LAH: But even Democrats at Hobbs' events say in a race that is too close to call --

CINDY IKA, KATIE HOBBS SUPPORTER: I wish she would debate. But if we elect Kari Lake, we are all screwed. Screwed.

LAH: That sentiment about a Lake victory is not just among Democrats.


LAH: John Graham helps lead Republicans and independents for Katie Hobbs. He's fundraising against his own party, concerned about Lake's lies about the 2020 election and what her win could mean for 2024.

GRAHAM: I think that's especially the environment we're in right now nationally, that's mission critical to the future of our country.

LAH: What he's less worried about?

GRAHAM: I do get that with extremism comes people that are wanting to go to rallies and things like that. But I think that the reality is that while it's a lot of people in one spot, I think it's very few people compared to the population.


LAH (on camera): But the feeling on the ground, at least, is that it does appear that there is a bigger draw for what Lake is offering. And just a quick snapshot of what the national view of Arizona is, David Plouffe, the architect of Obama's 2008 presidential win, John, says that what he sees in Kari Lake is, quote, a plausible presidential candidate. John?

BERMAN: He's seen it before. All right, Kyung Lah for us, thank you so much, Kyung.

KEILAR: Russian strikes targeting infrastructure facilities in at least three Ukrainian cities including Kyiv where two workers were killed in an attack on an electrical power plant overnight. Electricity and the water supply are out in parts of the city. The mayor urging people who do have power and water to conserve. The death from Monday's drone attack has -- the death toll, I should say, from Monday's drone attack has now risen to five.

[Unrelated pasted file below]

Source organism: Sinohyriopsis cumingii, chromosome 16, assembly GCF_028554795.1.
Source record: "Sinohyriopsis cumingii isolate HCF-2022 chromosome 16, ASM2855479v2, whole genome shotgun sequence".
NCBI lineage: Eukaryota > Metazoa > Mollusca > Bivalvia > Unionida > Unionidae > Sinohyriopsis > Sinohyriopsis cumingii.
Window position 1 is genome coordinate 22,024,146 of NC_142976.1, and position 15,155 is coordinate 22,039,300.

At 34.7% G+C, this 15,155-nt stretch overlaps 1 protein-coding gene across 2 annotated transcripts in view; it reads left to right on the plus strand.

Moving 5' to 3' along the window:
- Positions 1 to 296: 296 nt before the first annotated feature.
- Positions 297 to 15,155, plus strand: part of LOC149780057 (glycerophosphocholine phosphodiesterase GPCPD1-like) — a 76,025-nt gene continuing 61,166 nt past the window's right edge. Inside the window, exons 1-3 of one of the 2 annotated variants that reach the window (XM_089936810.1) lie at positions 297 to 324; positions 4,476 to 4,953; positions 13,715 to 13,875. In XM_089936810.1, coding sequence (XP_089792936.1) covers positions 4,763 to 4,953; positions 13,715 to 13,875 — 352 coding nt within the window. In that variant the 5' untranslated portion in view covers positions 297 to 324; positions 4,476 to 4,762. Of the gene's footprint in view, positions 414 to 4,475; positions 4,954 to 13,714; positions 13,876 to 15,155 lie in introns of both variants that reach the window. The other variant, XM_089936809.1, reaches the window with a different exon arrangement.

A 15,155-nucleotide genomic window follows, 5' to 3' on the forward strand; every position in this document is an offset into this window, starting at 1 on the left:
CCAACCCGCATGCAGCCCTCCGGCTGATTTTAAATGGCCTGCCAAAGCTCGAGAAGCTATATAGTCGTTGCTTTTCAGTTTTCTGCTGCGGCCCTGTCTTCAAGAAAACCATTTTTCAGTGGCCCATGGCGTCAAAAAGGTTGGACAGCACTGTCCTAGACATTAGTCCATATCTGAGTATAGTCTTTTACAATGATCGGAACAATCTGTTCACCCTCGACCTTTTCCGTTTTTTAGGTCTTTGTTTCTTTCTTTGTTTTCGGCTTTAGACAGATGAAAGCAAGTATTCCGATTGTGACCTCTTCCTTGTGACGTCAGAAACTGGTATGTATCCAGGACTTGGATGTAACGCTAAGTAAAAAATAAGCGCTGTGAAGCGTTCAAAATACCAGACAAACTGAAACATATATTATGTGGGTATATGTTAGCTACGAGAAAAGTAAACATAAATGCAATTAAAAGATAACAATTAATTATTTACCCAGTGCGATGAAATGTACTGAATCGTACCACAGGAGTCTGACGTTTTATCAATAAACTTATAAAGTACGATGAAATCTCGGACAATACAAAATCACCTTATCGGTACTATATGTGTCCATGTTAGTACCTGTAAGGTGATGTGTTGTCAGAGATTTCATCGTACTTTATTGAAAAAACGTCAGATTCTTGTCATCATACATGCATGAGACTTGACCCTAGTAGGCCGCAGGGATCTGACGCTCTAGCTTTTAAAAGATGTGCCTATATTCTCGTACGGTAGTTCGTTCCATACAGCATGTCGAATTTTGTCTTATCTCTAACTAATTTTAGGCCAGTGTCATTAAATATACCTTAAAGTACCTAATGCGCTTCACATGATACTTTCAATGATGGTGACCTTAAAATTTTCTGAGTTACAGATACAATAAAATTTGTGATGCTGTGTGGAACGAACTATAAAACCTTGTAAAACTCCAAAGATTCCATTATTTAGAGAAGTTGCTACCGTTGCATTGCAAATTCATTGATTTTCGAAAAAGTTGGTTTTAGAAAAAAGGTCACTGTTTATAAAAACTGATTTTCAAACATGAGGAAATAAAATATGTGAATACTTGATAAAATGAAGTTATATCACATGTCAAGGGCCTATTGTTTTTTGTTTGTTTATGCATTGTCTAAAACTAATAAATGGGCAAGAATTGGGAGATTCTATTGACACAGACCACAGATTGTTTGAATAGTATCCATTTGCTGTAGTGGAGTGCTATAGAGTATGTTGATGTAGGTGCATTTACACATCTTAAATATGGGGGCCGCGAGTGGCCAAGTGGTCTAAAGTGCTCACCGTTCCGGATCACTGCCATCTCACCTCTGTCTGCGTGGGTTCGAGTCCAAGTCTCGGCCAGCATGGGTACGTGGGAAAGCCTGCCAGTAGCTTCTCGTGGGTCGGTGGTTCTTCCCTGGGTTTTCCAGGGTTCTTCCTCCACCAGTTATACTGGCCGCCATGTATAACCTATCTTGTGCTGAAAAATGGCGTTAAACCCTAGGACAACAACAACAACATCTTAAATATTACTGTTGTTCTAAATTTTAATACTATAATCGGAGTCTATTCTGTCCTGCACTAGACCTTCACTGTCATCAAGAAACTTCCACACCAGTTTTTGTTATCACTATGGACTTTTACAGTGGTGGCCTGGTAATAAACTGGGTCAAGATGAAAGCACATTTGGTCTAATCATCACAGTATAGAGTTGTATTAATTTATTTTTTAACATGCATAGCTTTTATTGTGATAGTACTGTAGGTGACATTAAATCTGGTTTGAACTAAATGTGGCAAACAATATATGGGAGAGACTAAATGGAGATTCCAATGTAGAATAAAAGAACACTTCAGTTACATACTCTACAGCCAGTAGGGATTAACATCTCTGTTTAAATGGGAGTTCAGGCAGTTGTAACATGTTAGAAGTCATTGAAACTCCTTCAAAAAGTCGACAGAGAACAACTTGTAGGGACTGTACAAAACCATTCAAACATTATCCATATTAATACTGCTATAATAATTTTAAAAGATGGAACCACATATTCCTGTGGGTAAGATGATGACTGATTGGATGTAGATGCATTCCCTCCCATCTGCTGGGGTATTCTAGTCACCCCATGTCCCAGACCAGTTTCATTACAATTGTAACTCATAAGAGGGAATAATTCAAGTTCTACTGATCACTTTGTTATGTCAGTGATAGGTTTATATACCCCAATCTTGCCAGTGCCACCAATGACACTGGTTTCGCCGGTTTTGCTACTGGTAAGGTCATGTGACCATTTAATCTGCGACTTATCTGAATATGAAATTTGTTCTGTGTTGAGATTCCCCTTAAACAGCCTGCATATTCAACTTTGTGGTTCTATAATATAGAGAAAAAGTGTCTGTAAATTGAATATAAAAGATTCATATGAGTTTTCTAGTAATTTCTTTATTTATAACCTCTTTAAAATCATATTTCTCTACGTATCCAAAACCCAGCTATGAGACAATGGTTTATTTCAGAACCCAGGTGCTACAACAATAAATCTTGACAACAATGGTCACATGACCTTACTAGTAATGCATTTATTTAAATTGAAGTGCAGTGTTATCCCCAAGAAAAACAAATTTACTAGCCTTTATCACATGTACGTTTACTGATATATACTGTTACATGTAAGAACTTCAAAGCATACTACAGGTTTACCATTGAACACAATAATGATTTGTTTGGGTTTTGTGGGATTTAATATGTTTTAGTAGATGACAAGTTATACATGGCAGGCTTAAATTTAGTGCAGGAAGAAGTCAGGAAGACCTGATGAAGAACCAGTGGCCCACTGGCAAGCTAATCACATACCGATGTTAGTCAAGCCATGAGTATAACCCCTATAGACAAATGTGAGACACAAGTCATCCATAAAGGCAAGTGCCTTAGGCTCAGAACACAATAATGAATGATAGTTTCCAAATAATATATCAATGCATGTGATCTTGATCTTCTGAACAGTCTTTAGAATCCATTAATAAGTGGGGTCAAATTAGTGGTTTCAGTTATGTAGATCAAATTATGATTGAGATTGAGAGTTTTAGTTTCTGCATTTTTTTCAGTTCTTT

I want to bring in CNN's Clarissa Ward who is live for us in the Ukrainian capital with the very latest. Clarissa, what can you tell us?

CLARISSA WARD, CNN CHIEF INTERNATIONAL CORRESPONDENT: Well, Brianna, people here woke up again to the sound of air raid sirens and then a series of rockets that inflicted damage to two different critical infrastructure facilities here in Kyiv, also across the country. In at least three cities we know the Russians now really focusing in on the civilian infrastructure. Here in Kyiv, it was basically a power plant, an energy supply plant is the language that the Ukrainians are using, that was most seriously struck. At least two people were killed. And that's why you're seeing these power outages that have been particularly pronounced on the left bank, as it's called, of the city of Kyiv. The mayor says that they are working really hard to get those facilities and that power and that water pressure back up and running. But as you mentioned, they have been asking people to try to conserve where they possibly can.

But this is definitely, it feels like something of a new chapter, I would say, in this war. We heard in a tweet from the Ukrainian President Volodymyr Zelenskyy earlier that more than 30 percent now of Ukraine's energy infrastructure, Ukraine's energy plants, have been seriously damaged or destroyed as a result of this very specific targeting on this critical infrastructure. And that just in the gap -- or in the period of time from October 10th. And that's why you're seeing sort of increasing calls from Ukraine's leaders to the international community to provide more in the way of serious air defense systems, sophisticated air defense systems, that will help them try to combat this threat.

BERMAN: Clarissa, you said 30 percent of the energy infrastructure had been knocked out just since October 10th. How much is that being felt by the people? And how quickly are the Ukrainians able to get this stuff back up online?